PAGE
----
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4B Des Moines Sunday Register! August 30, 1992 After 10 years, time fails to heal Gosch family's wounds Boys Iust Vanished Theories fail to yield answers and it takes different forms and aberrations," says Rabun. Sitting in their living room, a few blocks from the sidewalk where their son's wagon was found with its bundles of undelivered newspapers, the Gosches have beaten the odds. "You have a set of parents who are still together and who haven't totally destroyed themselves over the situation," John Gosch says. The Gosches have two grown children, one male, the other female, but they insist that their identities be kept confidential. "I don't think we could have done much more.
We weren't trained policemen. We just did what we thought was right. We got the word out and we started searching," Noreen Gosch says. The family successfully cam- volved could furnish, the Gosches say. West Des Moines police have not interviewed Bonacci.
"It wasn't that we didn't check out what he was saying," says West Des Moines Police Lt. Gerry Scott. "We interviewed family members to determine if there was anything that he was saying that was remotely connected to the case and we just couldn't find anything." Scott says the FBI claims Bonacci is not a credible witness. Noreen Gosch says the grieving process never ends. "Even after 10 years when I hear that a body has been found or something like that my heart turns over.
You think, 'Is this But nothing happens. Then it starts all over again." paigned for legislation to have police move quickly on missing children cases. They have appeared on national television, at forums and in national magazines speaking for children and warning about the threat of abductions. They have sold candy bars, had bake sales and garage sales to raise more than $100,000 for private investigators and handbills and posters. They have cashed insurance policies and emptied their savings to continue the search.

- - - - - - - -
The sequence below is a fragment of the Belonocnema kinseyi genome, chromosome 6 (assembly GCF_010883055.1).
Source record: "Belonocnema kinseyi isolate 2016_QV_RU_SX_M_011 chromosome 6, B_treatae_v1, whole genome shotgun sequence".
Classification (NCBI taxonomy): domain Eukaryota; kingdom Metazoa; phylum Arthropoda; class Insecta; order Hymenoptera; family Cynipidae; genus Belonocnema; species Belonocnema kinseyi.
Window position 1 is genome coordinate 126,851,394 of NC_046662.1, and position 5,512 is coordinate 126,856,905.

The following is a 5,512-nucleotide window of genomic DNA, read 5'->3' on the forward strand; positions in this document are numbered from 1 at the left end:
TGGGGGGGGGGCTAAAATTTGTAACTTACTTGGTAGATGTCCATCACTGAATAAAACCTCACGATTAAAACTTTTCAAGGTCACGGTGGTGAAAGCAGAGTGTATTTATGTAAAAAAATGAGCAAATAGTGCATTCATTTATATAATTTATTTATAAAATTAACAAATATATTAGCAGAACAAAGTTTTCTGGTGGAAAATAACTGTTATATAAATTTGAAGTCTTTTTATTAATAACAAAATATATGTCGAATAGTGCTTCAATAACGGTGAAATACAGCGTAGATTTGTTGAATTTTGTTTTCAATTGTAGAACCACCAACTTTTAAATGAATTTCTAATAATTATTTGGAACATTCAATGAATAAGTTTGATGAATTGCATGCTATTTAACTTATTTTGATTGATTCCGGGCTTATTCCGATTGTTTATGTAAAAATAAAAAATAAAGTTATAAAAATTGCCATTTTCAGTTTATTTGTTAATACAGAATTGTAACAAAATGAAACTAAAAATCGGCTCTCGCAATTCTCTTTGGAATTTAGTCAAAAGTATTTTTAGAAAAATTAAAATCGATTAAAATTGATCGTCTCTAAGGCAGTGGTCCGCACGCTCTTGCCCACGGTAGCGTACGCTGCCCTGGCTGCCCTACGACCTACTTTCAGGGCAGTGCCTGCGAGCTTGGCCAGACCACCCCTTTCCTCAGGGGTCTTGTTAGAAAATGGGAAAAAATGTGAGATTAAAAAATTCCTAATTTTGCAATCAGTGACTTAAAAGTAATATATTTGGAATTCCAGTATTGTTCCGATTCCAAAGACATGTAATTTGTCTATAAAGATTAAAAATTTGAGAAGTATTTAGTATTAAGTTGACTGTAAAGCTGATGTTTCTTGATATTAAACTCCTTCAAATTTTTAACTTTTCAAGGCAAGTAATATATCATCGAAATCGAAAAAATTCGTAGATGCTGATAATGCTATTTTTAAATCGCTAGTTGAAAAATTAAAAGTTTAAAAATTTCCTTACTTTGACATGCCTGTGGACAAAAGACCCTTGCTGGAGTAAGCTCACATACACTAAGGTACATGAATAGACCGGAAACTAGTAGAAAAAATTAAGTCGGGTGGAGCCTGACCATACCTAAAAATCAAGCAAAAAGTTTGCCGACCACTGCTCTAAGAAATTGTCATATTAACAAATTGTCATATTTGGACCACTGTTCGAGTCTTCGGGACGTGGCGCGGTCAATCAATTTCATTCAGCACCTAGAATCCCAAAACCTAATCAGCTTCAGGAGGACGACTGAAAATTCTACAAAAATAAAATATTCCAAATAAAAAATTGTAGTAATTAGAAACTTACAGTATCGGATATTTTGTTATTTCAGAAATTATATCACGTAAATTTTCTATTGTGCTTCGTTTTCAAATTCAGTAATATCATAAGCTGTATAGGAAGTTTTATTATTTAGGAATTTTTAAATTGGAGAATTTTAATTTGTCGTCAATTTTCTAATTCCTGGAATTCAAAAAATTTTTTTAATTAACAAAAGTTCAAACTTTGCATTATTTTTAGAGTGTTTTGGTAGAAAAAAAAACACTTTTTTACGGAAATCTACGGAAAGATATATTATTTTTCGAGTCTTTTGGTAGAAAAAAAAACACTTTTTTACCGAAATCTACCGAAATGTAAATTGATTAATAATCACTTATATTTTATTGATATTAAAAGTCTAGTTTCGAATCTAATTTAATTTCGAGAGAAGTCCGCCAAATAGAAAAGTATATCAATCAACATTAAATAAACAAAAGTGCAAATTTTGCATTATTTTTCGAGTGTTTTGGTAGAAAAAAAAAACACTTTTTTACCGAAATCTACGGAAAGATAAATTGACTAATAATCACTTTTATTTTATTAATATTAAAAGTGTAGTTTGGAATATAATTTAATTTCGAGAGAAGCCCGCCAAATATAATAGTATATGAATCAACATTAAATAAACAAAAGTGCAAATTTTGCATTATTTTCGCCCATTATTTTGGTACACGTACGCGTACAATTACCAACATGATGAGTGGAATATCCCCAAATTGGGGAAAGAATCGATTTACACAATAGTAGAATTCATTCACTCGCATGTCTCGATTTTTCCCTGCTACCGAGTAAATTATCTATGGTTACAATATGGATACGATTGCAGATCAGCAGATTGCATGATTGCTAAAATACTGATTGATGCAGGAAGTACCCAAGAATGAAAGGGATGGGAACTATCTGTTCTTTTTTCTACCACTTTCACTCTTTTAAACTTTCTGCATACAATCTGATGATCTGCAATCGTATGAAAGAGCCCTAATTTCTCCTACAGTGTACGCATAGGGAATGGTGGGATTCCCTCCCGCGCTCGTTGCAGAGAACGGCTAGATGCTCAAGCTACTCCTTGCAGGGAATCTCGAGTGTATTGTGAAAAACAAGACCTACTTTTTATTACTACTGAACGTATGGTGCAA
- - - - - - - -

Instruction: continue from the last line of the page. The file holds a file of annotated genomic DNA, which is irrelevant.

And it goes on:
"We had resigned ourselves to the fact that Johnny was dead and that we would go to our graves not knowing what happened. All of a sudden the name Paul Bonacci came out of nowhere and we had the truth. There were things that he said he could not know" without having been involved with Johnny's abduction. Bonacci is an inmate at the Nebraska State Penitentiary in Lincoln who claims he participated in the abduction. His story got wide publicity a year ago.
The 24-year-old Bonacci is to be released in October after serving time for sexually abusing a minor. A grand jury labeled Bonacci, said to have multiple personalities, "a pathetic figure." The Gosches believe Bonacci and his story that their son was taken for pornographers, driven' to a house in Sioux City, then to Colorado and to a fate where his personality and appearance have been dramatically changed. Bonacci has provided descriptions of their son that only a person in- GOSCH Continued from Page IB put this to rest" She quickly adds, "So many, many people sent us letters and their kind wishes. It has helped keep us going." Says her husband, "We kept going because we loved our son and we've wanted to find him." One poignant point is the family's porch light. It was kept on at all times to be a beacon should Johnny return.
The bulb has burned out and hasn't been replaced. Another note: Johnny's upstairs bedroom, kept untouched for years, has been cleared and is used as an office-storage area. "Divorces among parents of abducted children are pretty high. This is horribly damaging to all members, it i I I is a-' If I Mi 1 9 dt WW v. A Qshief folders i JO Notebooks I I 1'0 PACKETS J.